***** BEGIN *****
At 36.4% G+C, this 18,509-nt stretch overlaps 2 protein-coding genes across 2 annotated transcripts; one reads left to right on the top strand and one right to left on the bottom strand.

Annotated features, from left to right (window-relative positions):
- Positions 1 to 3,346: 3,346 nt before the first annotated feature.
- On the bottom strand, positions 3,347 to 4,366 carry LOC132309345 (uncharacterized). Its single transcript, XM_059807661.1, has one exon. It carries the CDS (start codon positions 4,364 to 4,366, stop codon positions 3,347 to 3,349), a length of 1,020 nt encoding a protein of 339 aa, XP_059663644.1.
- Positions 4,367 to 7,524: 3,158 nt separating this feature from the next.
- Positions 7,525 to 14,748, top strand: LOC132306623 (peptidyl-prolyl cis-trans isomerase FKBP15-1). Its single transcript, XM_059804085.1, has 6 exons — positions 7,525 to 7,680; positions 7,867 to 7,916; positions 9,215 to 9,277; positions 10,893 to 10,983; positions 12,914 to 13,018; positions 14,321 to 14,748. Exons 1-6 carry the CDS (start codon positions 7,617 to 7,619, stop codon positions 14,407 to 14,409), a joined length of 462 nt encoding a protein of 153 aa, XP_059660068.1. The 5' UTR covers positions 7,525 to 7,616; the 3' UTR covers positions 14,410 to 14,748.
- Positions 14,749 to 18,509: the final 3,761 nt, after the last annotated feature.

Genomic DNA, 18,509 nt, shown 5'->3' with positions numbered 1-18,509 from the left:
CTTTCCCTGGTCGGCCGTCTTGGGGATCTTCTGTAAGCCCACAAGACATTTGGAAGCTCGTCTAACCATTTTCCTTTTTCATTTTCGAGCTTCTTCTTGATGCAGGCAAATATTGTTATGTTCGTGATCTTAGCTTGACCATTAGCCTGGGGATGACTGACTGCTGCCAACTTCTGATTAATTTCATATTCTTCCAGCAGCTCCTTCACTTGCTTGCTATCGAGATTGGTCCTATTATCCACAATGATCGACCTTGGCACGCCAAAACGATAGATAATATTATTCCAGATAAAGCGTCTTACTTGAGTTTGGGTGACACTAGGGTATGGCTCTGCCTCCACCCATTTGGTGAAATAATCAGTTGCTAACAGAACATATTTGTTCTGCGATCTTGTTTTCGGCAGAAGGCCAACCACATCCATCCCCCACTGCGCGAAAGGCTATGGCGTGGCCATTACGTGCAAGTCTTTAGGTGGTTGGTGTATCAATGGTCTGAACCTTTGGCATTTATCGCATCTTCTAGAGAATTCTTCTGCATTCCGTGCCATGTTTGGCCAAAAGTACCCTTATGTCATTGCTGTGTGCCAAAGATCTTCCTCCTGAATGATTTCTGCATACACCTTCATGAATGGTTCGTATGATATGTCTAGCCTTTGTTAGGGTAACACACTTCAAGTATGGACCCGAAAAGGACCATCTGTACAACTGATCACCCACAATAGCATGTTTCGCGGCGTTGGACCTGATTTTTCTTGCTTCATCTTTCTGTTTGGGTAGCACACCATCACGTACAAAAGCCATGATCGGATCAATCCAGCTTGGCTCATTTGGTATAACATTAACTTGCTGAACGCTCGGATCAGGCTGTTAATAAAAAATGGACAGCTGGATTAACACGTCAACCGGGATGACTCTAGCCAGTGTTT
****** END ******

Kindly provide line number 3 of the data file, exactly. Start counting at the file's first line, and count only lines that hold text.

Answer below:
- Positions 1 to 3,346: 3,346 nt before the first annotated feature.